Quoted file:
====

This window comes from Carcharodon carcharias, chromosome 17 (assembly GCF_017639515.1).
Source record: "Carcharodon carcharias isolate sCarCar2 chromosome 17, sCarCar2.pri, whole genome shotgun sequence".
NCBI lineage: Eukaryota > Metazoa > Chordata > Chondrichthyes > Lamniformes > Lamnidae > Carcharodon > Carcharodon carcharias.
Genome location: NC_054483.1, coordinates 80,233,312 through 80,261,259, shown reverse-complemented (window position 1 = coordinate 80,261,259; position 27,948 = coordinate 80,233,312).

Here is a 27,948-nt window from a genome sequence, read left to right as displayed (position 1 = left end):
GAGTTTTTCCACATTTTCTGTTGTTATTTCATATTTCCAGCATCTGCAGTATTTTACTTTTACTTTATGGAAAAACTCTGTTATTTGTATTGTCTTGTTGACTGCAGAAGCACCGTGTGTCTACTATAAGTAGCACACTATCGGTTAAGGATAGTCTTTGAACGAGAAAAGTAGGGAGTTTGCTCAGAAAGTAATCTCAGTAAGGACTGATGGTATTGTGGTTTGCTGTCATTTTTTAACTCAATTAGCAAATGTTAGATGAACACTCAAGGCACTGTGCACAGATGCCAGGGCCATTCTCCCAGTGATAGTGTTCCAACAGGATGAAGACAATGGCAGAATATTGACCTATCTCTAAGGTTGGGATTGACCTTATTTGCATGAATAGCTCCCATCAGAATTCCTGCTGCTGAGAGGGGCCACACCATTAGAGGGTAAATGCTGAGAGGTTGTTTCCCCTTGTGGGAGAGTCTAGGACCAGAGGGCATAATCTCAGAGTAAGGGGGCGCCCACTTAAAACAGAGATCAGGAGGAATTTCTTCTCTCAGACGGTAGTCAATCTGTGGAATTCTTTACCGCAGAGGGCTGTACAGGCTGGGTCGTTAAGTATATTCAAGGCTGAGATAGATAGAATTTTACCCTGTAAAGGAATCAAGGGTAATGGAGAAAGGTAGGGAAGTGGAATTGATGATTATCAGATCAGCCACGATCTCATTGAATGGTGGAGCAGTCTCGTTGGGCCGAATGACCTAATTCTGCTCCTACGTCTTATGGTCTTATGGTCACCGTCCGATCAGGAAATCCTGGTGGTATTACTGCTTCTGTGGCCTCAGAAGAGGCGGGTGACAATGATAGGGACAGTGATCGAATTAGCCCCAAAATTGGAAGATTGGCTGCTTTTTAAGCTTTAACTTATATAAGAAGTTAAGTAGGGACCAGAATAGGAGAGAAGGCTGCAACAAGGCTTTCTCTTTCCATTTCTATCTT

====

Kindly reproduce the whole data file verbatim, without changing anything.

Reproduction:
This window comes from Carcharodon carcharias, chromosome 17 (assembly GCF_017639515.1).
Source record: "Carcharodon carcharias isolate sCarCar2 chromosome 17, sCarCar2.pri, whole genome shotgun sequence".
NCBI lineage: Eukaryota > Metazoa > Chordata > Chondrichthyes > Lamniformes > Lamnidae > Carcharodon > Carcharodon carcharias.
Genome location: NC_054483.1, coordinates 80,233,312 through 80,261,259, shown reverse-complemented (window position 1 = coordinate 80,261,259; position 27,948 = coordinate 80,233,312).

Here is a 27,948-nt window from a genome sequence, read left to right as displayed (position 1 = left end):
GAGTTTTTCCACATTTTCTGTTGTTATTTCATATTTCCAGCATCTGCAGTATTTTACTTTTACTTTATGGAAAAACTCTGTTATTTGTATTGTCTTGTTGACTGCAGAAGCACCGTGTGTCTACTATAAGTAGCACACTATCGGTTAAGGATAGTCTTTGAACGAGAAAAGTAGGGAGTTTGCTCAGAAAGTAATCTCAGTAAGGACTGATGGTATTGTGGTTTGCTGTCATTTTTTAACTCAATTAGCAAATGTTAGATGAACACTCAAGGCACTGTGCACAGATGCCAGGGCCATTCTCCCAGTGATAGTGTTCCAACAGGATGAAGACAATGGCAGAATATTGACCTATCTCTAAGGTTGGGATTGACCTTATTTGCATGAATAGCTCCCATCAGAATTCCTGCTGCTGAGAGGGGCCACACCATTAGAGGGTAAATGCTGAGAGGTTGTTTCCCCTTGTGGGAGAGTCTAGGACCAGAGGGCATAATCTCAGAGTAAGGGGGCGCCCACTTAAAACAGAGATCAGGAGGAATTTCTTCTCTCAGACGGTAGTCAATCTGTGGAATTCTTTACCGCAGAGGGCTGTACAGGCTGGGTCGTTAAGTATATTCAAGGCTGAGATAGATAGAATTTTACCCTGTAAAGGAATCAAGGGTAATGGAGAAAGGTAGGGAAGTGGAATTGATGATTATCAGATCAGCCACGATCTCATTGAATGGTGGAGCAGTCTCGTTGGGCCGAATGACCTAATTCTGCTCCTACGTCTTATGGTCTTATGGTCACCGTCCGATCAGGAAATCCTGGTGGTATTACTGCTTCTGTGGCCTCAGAAGAGGCGGGTGACAATGATAGGGACAGTGATCGAATTAGCCCCAAAATTGGAAGATTGGCTGCTTTTTAAGCTTTAACTTATATAAGAAGTTAAGTAGGGACCAGAATAGGAGAGAAGGCTGCAACAAGGCTTTCTCTTTCCATTTCTATCTT